Statistical Analysis Top


The SPSS 13.0 software was used to perform the descriptive and analytical statistics and Pvalues <0.05 were considered as significant.


   Results Top


Children with CKD stage I and stage II comprised 4.4% of the studied group, while those with stage III, IV and V comprised 19.7%, 18.3% and 57.6%, respectively.

The etiology of CKD and the characteristics of our patients are shown in [Table 2]. The most common single cause of CKD was obstructive uropathy (21.7%), followed by primary glomerulonephritis (15.3%), reflux/urinary tract infection (14.6%), aplasia/hypoplasia (9.8%) and familial/metabolic diseases (6.8%). Unknown causes accounted 20.6% of the cases.
Table 2: Etiology of chronic kidney disease (CKD) and characteristics of our patients.

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Of the 587 patients who had reached ESRD, 549 (93.5%) were treated by hemodialysis in different university hospitals and only 38 (6.5%) were treated by peritoneal dialysis at the Alexandria University. Some universities, namely Assiut and El Menoufia, had no patients on conservative treatment.

The mean age of the patients receiving hemodialysis, conservative treatment and peritoneal dialysis was 9.9 (±4.2), 7.8 (±4.3) and 8.6 (±4) years, respectively.


   Discussion Top


Our study reports the etiology and treatment modalities as well as geographic distribution of CKD pediatric patients in Egypt based on the population of children referred to university hospitals, which represent tertiary care hospitals all over Egypt. The geographical data in our study only roughly represent the true geographical distribution of CKD patients as many patients seek or are referred to university hospitals in other governorates (especially Greater Cairo and Alexandria) for diagnosis or initiation of renal replacement therapy (RRT), sometimes even for mere conservative management. Like most developing countries, the medical registration system in Egyptian university hospitals has many flaws and varies greatly from one hospital to another, and is largely left to the initiative and perseverance of the individual nephrologists.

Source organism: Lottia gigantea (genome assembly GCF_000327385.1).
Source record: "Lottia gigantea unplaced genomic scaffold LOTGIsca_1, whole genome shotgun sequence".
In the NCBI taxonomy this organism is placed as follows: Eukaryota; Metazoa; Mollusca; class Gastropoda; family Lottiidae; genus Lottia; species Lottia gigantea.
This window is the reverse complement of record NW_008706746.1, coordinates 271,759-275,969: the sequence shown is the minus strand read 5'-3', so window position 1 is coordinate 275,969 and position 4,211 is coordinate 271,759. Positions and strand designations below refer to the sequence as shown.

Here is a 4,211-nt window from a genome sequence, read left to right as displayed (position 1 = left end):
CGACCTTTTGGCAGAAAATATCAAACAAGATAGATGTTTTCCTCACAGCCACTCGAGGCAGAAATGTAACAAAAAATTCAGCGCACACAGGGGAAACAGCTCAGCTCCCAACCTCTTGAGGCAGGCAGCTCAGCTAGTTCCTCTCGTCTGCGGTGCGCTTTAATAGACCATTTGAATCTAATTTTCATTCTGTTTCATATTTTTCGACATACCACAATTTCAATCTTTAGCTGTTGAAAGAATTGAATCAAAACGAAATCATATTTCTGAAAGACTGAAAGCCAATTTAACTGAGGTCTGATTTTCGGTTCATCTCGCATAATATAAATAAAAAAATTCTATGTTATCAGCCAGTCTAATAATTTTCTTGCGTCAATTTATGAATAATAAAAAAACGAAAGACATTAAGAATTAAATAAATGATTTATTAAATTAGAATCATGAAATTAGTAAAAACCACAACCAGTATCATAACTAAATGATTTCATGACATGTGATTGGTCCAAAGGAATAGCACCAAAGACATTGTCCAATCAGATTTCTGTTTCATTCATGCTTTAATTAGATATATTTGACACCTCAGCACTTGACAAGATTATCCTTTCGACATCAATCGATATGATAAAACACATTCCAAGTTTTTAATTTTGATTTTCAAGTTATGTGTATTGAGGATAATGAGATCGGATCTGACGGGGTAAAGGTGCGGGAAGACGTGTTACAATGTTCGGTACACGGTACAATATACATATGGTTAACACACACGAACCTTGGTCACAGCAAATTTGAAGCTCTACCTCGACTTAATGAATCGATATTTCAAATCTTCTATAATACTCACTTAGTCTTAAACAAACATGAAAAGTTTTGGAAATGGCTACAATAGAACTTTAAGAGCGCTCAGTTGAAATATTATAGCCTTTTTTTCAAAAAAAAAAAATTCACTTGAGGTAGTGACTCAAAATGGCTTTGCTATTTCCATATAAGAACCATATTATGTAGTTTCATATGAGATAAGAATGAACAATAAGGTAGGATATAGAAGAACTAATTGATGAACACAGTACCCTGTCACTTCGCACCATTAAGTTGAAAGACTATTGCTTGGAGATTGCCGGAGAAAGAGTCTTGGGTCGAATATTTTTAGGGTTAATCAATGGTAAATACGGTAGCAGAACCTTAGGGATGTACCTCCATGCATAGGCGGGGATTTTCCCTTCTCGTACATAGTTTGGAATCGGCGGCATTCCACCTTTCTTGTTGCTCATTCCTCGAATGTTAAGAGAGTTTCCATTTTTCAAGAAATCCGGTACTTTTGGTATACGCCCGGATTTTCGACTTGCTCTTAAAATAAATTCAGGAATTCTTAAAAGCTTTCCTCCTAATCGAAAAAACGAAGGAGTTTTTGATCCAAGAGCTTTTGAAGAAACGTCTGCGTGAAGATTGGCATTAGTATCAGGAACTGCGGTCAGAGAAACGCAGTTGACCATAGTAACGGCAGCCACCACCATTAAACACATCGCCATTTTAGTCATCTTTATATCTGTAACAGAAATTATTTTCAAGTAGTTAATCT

Male preponderance in our patients is in accordance with other studies from different parts of the world. [4],[5] This is largely attributed to the high incidence of congenital urological malformations.

Congenital urological malformations (obstructive uropathy, vesicoureteric reflux, hypoplasia/ dysplasia) comprised 46% of the underlying etiology in our patients. Unlike in developed countries, where antenatal diagnosis allows for prompt surgical correction soon after birth, congenital urological problems in our country are diagnosed late following recurrent episodes of urinary tract infections; intervention is thus delayed.

Primary glomerulonephritis (focal segmental glomerulonephritis, rapidly progressive glomerulonephritis, lupus nephritis, membranoproliferative nephritis and membranous nephropathy) ranked the second among CKD etiologies in our patients, and familial/metabolic disorders ranked the third. In 20.6% of the patients, the etiology could not be identified, mostly because of late presentation with shrunken kidneys, where biopsy would be of little benefit. A similar study from our neighboring country, Sudan, showed that primary glomerulonephritis was the most common cause in 25.4%, and the cause was unidentifiable in 40%, while congenital urological malformations accounted for 17.5%. [7] [Table 3] shows CKD causes among children in our study compared with some other countries.
Table 3: Chronic kidney disease (CKD) among children in our study compared with some other countries.

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Because 57.6% of our patients presented in stage V, it is obvious that the early stages were missed. Very poor public health awareness, late detection/referral by primary and secondary care centers and poor access of patients from rural and remote areas to tertiary care centers make early detection of CKD an exception. In addition, patients may apply directly to tertiary health care centers.